Research Publication Title

How Motivation Mediates the Relationship Between Intellectualism and Cheating

Major

Psychology

Faculty Mentor(s)

Whitney L. Heppner

Abstract

Shaffer (1981) admonished society for anti-intellectualistic attitudes: the lack of respect for critical thinking beyond rote memorization of facts. The current study proposes anti-intellectualism is a predictor of the likelihood of academic cheating, after Chapman et al. (2004) called for exploration of the most important and yet hardly researched of variables determinant of cheating: psychological variables. Additionally, Elias (2008) called for attention to variables related to anti-intellectualism after finding that students who score higher in anti-intellectualism are more likely to view cheating as least unethical. No research has yet attempted to find what mediates this relationship between anti-intellectualism and cheating. We hypothesize that motivation is the key connection between anti-intellectualistic attitudes and academic dishonesty, i.e. those highly intrinsically motivated to learn will value learning itself rather than external rewards and therefore will be less likely to cheat. Additionally, multiple studies have found highest rates of cheating in business students, and the membership in such fields is so pervasive it supersedes the established gender gap in reports of cheating (i.e., males cheat more often; McCabe, Trevino, & Butterfield, 2001). Attention must be paid to such students, as those who are dishonest in college classes tend to be dishonest in the workplace (Nonis & Swift, 2001). Participants will complete a set of self-report questionnaires, including demographics and several personality measures. They will also self-report frequency of unethical academic behaviors. We anticipate that business students will have the highest rates of anti-intellectualism, and thusly cheating, due to low levels of intrinsic motivation.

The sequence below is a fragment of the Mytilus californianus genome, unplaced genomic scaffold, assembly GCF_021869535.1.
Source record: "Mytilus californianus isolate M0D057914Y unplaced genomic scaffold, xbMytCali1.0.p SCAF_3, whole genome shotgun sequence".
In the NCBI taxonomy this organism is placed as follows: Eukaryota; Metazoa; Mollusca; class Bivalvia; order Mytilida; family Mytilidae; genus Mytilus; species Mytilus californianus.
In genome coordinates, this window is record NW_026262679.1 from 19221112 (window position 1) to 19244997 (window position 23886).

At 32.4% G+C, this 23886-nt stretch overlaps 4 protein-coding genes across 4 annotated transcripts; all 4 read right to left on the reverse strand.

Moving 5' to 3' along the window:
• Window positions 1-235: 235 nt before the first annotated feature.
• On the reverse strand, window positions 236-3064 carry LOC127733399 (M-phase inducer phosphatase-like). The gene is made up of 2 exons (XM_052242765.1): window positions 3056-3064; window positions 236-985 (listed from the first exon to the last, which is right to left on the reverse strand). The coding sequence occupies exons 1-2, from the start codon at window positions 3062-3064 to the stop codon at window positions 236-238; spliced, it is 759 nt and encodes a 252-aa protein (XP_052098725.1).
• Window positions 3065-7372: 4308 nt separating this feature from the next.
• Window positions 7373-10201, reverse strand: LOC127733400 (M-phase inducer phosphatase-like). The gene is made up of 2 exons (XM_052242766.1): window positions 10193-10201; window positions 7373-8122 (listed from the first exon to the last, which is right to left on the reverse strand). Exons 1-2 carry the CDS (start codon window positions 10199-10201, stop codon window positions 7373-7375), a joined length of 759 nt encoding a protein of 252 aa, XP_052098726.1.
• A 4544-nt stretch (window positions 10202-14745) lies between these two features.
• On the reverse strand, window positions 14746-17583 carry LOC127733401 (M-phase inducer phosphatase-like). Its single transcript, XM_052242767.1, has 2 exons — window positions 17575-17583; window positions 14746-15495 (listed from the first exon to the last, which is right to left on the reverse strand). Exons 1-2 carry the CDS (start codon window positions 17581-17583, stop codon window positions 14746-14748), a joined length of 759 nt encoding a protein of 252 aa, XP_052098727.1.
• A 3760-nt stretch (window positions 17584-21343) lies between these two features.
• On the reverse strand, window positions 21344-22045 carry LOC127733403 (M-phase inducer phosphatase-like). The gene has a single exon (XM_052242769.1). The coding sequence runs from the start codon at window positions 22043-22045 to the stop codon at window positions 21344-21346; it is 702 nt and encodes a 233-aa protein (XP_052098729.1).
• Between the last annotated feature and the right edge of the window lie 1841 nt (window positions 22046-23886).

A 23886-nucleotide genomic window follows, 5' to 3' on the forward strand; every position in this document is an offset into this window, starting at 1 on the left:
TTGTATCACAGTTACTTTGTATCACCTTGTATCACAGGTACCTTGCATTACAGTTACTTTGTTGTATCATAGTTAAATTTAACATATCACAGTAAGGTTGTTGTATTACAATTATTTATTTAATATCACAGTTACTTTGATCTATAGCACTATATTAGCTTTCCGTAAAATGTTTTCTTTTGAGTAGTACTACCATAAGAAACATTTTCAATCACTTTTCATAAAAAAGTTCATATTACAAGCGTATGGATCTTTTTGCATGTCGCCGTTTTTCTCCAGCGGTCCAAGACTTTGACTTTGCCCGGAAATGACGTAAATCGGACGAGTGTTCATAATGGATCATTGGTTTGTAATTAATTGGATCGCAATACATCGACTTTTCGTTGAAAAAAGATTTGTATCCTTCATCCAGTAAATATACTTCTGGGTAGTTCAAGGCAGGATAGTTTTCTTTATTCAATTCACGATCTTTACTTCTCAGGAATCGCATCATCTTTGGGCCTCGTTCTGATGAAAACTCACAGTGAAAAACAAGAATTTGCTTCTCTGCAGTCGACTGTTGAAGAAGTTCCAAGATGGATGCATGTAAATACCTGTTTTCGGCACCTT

Start Date

10-4-2015 2:30 PM

End Date

10-4-2015 3:30 PM

Location

HSB 201

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How Motivation Mediates the Relationship Between Intellectualism and Cheating

HSB 201

Shaffer (1981) admonished society for anti-intellectualistic attitudes: the lack of respect for critical thinking beyond rote memorization of facts. The current study proposes anti-intellectualism is a predictor of the likelihood of academic cheating, after Chapman et al. (2004) called for exploration of the most important and yet hardly researched of variables determinant of cheating: psychological variables. Additionally, Elias (2008) called for attention to variables related to anti-intellectualism after finding that students who score higher in anti-intellectualism are more likely to view cheating as least unethical. No research has yet attempted to find what mediates this relationship between anti-intellectualism and cheating. We hypothesize that motivation is the key connection between anti-intellectualistic attitudes and academic dishonesty, i.e. those highly intrinsically motivated to learn will value learning itself rather than external rewards and therefore will be less likely to cheat. Additionally, multiple studies have found highest rates of cheating in business students, and the membership in such fields is so pervasive it supersedes the established gender gap in reports of cheating (i.e., males cheat more often; McCabe, Trevino, & Butterfield, 2001). Attention must be paid to such students, as those who are dishonest in college classes tend to be dishonest in the workplace (Nonis & Swift, 2001). Participants will complete a set of self-report questionnaires, including demographics and several personality measures. They will also self-report frequency of unethical academic behaviors. We anticipate that business students will have the highest rates of anti-intellectualism, and thusly cheating, due to low levels of intrinsic motivation.